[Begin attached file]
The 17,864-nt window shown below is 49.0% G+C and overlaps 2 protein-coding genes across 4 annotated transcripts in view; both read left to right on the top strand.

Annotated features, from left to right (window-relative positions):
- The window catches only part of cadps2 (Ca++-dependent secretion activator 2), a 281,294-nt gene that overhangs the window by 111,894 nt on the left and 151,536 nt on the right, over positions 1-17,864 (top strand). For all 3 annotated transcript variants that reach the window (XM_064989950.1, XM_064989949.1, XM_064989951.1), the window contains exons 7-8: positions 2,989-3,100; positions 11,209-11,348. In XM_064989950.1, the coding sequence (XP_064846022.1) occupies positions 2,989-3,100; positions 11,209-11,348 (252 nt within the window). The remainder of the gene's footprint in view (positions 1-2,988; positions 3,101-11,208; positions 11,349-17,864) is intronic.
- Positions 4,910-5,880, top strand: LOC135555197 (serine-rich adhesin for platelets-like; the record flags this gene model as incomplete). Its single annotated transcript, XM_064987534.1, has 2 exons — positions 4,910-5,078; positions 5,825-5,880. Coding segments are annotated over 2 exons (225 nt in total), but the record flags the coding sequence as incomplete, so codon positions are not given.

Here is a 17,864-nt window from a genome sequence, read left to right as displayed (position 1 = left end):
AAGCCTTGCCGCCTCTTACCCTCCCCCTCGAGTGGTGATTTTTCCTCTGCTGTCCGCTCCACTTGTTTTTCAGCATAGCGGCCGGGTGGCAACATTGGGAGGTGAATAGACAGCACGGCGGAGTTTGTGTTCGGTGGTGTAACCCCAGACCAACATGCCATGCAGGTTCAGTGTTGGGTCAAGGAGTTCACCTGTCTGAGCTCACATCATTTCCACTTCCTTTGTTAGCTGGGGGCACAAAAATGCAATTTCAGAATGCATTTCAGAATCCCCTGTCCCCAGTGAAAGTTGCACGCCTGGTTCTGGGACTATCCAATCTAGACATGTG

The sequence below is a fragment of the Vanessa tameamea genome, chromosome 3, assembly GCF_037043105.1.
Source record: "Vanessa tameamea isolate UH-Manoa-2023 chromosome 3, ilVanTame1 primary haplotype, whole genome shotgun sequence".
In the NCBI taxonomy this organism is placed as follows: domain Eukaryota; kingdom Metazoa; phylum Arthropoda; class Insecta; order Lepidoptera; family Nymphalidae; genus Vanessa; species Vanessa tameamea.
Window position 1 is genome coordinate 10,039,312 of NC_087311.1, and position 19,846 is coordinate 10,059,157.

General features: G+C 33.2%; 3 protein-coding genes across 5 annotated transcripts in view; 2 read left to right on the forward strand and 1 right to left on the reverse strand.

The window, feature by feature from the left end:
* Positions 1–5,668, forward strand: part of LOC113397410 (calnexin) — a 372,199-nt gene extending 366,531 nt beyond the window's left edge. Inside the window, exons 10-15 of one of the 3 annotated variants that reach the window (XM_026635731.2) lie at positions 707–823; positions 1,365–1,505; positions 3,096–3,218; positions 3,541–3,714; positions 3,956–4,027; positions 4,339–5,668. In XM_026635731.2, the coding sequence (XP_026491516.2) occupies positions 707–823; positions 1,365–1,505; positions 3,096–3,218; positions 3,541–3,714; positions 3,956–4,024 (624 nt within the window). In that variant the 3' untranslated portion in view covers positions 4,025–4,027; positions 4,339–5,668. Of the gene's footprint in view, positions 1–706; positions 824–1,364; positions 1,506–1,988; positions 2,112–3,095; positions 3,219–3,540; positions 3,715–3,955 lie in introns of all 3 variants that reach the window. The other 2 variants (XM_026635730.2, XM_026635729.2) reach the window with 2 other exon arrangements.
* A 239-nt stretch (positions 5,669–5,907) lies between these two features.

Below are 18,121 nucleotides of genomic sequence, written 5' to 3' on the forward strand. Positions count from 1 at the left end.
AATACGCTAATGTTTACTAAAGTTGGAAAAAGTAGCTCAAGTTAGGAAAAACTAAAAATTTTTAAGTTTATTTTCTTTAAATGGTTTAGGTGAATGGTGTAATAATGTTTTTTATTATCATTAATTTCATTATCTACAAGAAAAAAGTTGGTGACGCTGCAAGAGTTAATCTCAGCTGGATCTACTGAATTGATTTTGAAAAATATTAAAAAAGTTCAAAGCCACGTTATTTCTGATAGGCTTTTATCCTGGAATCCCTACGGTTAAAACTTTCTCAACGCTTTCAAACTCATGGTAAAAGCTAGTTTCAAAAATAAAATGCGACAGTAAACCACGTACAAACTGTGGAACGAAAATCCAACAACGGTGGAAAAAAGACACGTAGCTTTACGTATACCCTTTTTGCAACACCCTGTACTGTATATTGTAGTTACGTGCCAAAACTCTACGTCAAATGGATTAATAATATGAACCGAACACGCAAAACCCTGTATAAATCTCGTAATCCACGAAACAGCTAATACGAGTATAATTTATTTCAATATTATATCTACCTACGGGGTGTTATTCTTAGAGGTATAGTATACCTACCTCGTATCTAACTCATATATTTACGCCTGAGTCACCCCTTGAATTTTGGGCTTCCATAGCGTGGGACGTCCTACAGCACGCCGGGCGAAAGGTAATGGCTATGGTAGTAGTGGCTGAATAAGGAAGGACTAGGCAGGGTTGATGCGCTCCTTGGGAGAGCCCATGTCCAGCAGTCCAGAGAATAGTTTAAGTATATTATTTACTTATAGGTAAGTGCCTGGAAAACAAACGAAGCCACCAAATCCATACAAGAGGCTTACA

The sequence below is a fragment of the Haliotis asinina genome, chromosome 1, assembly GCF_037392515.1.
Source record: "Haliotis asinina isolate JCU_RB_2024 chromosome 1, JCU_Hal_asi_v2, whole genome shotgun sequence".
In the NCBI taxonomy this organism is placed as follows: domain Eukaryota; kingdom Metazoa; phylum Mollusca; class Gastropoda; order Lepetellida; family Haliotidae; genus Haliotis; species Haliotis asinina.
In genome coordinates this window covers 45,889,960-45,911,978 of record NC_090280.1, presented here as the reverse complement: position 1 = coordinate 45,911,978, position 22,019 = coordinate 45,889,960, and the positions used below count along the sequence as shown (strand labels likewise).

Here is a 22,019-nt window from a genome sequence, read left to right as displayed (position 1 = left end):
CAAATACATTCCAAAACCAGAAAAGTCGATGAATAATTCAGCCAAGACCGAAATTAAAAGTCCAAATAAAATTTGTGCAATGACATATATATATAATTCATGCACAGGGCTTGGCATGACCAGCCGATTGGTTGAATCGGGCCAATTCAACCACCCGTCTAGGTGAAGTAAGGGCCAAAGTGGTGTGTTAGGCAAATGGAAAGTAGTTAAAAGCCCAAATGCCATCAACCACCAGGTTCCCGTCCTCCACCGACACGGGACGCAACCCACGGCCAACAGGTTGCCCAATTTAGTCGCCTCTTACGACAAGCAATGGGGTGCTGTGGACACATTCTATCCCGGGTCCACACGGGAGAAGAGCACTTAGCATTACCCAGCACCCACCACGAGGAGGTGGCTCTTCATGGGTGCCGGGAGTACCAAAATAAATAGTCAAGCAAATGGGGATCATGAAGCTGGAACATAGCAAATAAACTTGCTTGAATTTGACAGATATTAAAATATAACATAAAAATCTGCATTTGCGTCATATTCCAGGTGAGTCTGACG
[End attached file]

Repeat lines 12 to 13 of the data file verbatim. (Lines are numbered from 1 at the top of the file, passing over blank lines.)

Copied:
The window, feature by feature from the left end:
* Positions 1–5,668, forward strand: part of LOC113397410 (calnexin) — a 372,199-nt gene extending 366,531 nt beyond the window's left edge. Inside the window, exons 10-15 of one of the 3 annotated variants that reach the window (XM_026635731.2) lie at positions 707–823; positions 1,365–1,505; positions 3,096–3,218; positions 3,541–3,714; positions 3,956–4,027; positions 4,339–5,668. In XM_026635731.2, the coding sequence (XP_026491516.2) occupies positions 707–823; positions 1,365–1,505; positions 3,096–3,218; positions 3,541–3,714; positions 3,956–4,024 (624 nt within the window). In that variant the 3' untranslated portion in view covers positions 4,025–4,027; positions 4,339–5,668. Of the gene's footprint in view, positions 1–706; positions 824–1,364; positions 1,506–1,988; positions 2,112–3,095; positions 3,219–3,540; positions 3,715–3,955 lie in introns of all 3 variants that reach the window. The other 2 variants (XM_026635730.2, XM_026635729.2) reach the window with 2 other exon arrangements.